Eid, the former US attorney general under President George W. Bush and chair of the Indian Law and Order Commission under President Barack Obama, said federal approval for carbon dioxide tubes is not currently required.

But the nature of the projects will lead to a requirement that government and tribal bodies consult each other on the project, he said.

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Eid added that Sumit has tried to take this trigger forward by engaging with tribes in the five states where the pipeline will be operated, in order to share what it sees as benefits to the environment and the economy, as well as how the tribes are. You may benefit.

“We want them to be involved, so that when that consultation happens, you will have your own information and you can ask your own questions and draw your own conclusions,” he said.

Chris Hill, the project’s senior advisor, said Summit has also undertaken a cultural survey across its proposed route, which he said goes beyond what previous projects have accomplished.

“This is the first time a pipeline project has initiated this dialogue before sending out a pre-construction notice,” Hill said.

However, the Winnebago Tribe’s decision and mission come at a time when the projects encountered resistance in many states and counties, particularly from landowners concerned that the prominent field could be used to secure the land needed to complete the trail.

No counties in Nebraska have followed in the footsteps of those in Iowa and South Dakota that have voiced blanket opposition to the pipelines, but there have been some county-level discussions about enacting new zoning rules to govern the projects.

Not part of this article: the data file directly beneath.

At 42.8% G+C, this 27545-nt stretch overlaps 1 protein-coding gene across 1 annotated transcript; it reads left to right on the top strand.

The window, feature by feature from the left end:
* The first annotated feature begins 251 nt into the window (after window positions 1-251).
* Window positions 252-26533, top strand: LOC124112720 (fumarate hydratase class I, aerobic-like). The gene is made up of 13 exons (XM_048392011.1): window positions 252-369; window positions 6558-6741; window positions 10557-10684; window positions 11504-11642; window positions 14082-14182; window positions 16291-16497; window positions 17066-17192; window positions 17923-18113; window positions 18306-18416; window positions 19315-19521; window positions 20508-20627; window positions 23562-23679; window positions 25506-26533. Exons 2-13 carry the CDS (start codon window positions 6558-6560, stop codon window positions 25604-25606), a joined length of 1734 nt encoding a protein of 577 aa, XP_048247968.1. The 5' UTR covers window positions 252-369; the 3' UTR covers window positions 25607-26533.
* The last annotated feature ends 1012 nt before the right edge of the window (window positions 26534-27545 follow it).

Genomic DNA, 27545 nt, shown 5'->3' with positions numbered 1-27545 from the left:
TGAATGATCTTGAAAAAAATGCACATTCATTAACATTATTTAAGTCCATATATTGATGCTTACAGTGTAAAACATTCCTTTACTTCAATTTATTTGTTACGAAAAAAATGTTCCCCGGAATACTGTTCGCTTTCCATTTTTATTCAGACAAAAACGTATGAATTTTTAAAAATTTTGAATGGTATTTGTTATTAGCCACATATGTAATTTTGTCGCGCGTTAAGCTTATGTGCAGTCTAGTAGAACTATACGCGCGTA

Dakota County held a hearing on proposed pipeline regulations on May 16, according to the minutes of the Board of Commissioners.

Those regulations required the pipeline to be installed no less than 1,320 feet from the dwelling and at least 6 feet underground, 8 feet underground at county rights of way.

Several of the people who testified at the May 16 meeting of commissioners — including representatives from both Summit and Navigator, as well as natural gas companies — opposed the proposed regulations as too onerous and pledged to work with the county on the reviews.



Indigenous Peoples Day

Victoria Kechian, President of the Winnebago Tribe of Nebraska, speaks at the dedication ceremony of the flags of the four Nebraska-based tribes as part of Indigenous Peoples Day in 2021 at Warner Hall in the Capitol.


GWYNETH ROBERTS, Journal Star file photo


In March, on the same day that the Winnebago Tribe said it would oppose any pipeline projects without an environmental impact study, officials in Holt County — which enacted pipeline regulations during the proposed Keystone XL tar sands project — rejected the proposed moratorium on new pipelines.

Echoing many of the people who spoke during a public meeting, Holt County supervisors said the suspension sent the wrong message that the county was closed for business.

On the other hand, tribal leaders said that the projects could wait until it was demonstrated that the pipelines would not have a negative impact on the environment.

“The Winnebago Tribe stands in solidarity with the area farmers who oppose these pipelines and the use of the eminent domain to access land without the consent of the landowner,” said commission chairwoman Victoria Kechian. “The health, well-being and rights of everyone is important to all of us.”

Contact the writer at 402-473-7120 or [email protected]

on Twitter @ChrisDunkerLJS